Top political leaders in New York put their heads together Monday on big requests for federal disaster aid as Gov. Andrew Cuomo announced that Superstorm Sandy ran up a bill of $32 billion in the state and the nation's largest city.
The cost is for repairs and restoration and does not include an additional accounting of over $9 billion to head off damage in the next disastrous storm, including steps to protect the power grid and cellphone network.
"It's common sense; it's intelligent," Cuomo said. "Why don't you spend some money now to save money in the future? And that's what prevention and mitigation is."
New York Mayor Michael Bloomberg had announced earlier in the day that Sandy caused $19 billion in losses in New York City — part of the $32 billion estimate Cuomo used.
New York taxpayers, Cuomo said, can't foot the bill.
"It would incapacitate the state. ... Tax increases are always a last, last, last resort."
Cuomo met with New York's congressional delegation to discuss the new figures and present "less than a wish list." The delegation, Cuomo and Bloomberg will now draw up a request for federal disaster aid.
States typically get 75 percent reimbursement for the cost of governments to restore mass transit and other services after a disaster.
The most basic recovery costs for roads, water systems, schools, parks, individual assistance and more total $15 billion in New York City; $7 billion for state agencies; $6.6 billion in Nassau County and $1.7 billion in Suffolk County, both on suburban Long Island; and $527 million in Westchester County and $143 million in Rockland County, both north of New York City, according to a state document used in the private briefing of the delegation and obtained by The Associated Press.
Hard times were already facing the state and city governments that were staring at deficits of more than $1 billion before Sandy hit in late October. State tax receipts have also missed projections, showing a continued slow recovery from a recession that could hit taxpayers in the governments' budgets this spring. And there's the looming fiscal cliff, the combination of expiring federal tax cuts and major spending cuts that could rattle the economy.
"Make no mistake, this will not be an easy task, particularly given the impending fiscal cliff, and a Congress that has been much less friendly to disaster relief than in the past," Schumer said. "We will work with the (Obama) administration on supplemental legislation, to be introduced in the upcoming December session of Congress, that will set us on the road to meeting New York's needs. This will be an effort that lasts not weeks, but many months, and we will not rest until the federal response meets New York's deep and extensive needs."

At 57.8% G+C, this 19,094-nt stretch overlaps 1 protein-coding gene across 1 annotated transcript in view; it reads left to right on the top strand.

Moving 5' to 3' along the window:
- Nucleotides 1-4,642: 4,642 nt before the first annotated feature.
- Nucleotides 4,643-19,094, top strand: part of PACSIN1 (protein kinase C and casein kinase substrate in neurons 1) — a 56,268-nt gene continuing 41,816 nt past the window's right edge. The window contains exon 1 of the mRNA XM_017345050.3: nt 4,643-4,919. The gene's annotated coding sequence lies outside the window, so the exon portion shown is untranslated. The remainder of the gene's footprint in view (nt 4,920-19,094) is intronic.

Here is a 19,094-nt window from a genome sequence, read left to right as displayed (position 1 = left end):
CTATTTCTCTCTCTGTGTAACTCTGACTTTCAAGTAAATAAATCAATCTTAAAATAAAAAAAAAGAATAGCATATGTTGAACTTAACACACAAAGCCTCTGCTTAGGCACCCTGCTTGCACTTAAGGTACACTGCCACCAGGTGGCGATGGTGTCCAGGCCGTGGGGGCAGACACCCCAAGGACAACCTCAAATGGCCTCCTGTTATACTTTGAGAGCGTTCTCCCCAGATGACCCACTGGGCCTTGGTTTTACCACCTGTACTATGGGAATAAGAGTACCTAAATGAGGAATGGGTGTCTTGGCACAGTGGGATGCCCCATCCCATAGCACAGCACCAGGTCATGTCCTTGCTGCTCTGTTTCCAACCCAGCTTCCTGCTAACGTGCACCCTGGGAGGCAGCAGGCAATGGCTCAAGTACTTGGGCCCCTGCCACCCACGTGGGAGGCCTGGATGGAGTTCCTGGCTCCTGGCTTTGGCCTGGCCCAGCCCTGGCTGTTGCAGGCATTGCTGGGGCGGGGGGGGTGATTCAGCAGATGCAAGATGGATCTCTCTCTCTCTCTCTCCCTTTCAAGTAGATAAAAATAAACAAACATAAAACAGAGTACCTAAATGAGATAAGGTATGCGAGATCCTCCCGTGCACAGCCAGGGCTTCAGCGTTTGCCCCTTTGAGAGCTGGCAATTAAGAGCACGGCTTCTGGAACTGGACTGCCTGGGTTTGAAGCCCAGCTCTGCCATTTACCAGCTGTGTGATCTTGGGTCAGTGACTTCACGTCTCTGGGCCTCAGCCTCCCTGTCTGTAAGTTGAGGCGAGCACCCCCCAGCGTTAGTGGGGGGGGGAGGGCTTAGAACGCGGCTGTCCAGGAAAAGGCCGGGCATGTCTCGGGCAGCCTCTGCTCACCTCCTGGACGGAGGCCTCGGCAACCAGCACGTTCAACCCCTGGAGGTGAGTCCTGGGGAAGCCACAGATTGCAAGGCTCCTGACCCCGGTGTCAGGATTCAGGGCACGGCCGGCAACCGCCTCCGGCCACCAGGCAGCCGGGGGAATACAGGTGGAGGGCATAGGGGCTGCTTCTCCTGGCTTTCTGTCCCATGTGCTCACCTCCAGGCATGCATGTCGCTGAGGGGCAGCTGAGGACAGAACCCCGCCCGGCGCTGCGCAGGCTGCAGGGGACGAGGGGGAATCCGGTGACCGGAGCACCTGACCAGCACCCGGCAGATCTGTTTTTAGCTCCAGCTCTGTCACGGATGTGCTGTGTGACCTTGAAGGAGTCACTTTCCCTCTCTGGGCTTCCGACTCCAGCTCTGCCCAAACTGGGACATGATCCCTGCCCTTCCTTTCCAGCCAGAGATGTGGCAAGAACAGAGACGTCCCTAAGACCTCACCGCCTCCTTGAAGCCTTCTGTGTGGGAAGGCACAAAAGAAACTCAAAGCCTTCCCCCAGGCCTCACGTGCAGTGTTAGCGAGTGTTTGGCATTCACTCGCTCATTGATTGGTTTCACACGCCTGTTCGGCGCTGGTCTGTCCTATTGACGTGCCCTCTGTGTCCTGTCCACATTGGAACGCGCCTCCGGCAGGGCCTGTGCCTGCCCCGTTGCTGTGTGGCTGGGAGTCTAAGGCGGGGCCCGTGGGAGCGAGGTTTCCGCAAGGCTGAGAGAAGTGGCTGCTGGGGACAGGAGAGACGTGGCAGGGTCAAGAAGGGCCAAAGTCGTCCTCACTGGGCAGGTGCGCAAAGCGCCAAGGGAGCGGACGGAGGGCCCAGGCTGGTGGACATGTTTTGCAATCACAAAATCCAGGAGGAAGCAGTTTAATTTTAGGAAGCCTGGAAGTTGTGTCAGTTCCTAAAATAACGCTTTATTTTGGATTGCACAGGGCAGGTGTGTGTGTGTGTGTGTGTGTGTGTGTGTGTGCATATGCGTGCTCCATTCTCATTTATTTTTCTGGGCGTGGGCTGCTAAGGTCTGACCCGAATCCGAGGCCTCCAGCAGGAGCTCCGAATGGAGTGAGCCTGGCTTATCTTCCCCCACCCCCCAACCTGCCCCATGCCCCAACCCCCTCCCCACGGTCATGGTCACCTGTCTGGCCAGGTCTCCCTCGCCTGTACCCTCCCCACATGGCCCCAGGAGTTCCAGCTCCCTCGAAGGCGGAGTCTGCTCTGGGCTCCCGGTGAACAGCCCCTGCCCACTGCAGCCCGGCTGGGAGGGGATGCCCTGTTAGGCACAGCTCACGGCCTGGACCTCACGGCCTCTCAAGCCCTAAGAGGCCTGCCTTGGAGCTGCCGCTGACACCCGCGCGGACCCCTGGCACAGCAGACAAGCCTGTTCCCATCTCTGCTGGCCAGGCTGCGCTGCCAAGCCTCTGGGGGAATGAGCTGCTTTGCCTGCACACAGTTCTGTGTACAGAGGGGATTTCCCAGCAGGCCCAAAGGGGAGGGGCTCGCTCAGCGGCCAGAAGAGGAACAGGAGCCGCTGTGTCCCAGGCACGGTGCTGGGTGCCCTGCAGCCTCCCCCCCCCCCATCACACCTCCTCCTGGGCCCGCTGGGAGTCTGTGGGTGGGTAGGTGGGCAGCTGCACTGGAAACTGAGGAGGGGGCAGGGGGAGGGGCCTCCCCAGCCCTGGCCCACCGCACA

Rep. Peter King, a Long Island Republican who, like Schumer, is a powerful member of his chamber, said he is seeking cooperation from House leaders to find enough disaster aid.
"It really is survival," King said. "This is an emergency. This should be separate of all the debate about the fiscal cliff and everything else."
The Cuomo administration has gained the public support of President Barack Obama and FEMA in New York's proposal for full reimbursement for storm damage, but state officials have privately worried about how much the state can get now.
In the city, Bloomberg is asking federal lawmakers to put up nearly $10 billion to reimburse government agencies and private businesses. That would be additional funding on an expedited basis over the $5.4 billion in standard disaster aid that the city projects it will receive from the Federal Emergency Management Agency.
That FEMA money and private insurance won't cover all the public and private expenses from the storm, which included damaged streets and restaurants closed because of flooding, Bloomberg said.
"While the impact of the storm will be felt for some time and the challenges are great, I am confident that the city will rebound and emerge stronger than ever," Bloomberg wrote to the congressional delegation.
Reinsurance company Swiss Re showed the extent of private sector pain. It estimates that claims stemming from Sandy will cost the company about $900 million and that total losses from insured damage will be between $20 billion and $25 billion.
Reinsurance firms provide coverage to insurance companies for great losses stemming from events like natural disasters.
Other states are seeking federal assistance, too. FEMA has already paid out nearly $250 million in New Jersey, where Gov. Chris Christie says the preliminary damage estimate is $29.4 billion and could rise.
Associated Press writers Jennifer Peltz and Meghan Barr in New York City contributed to this report.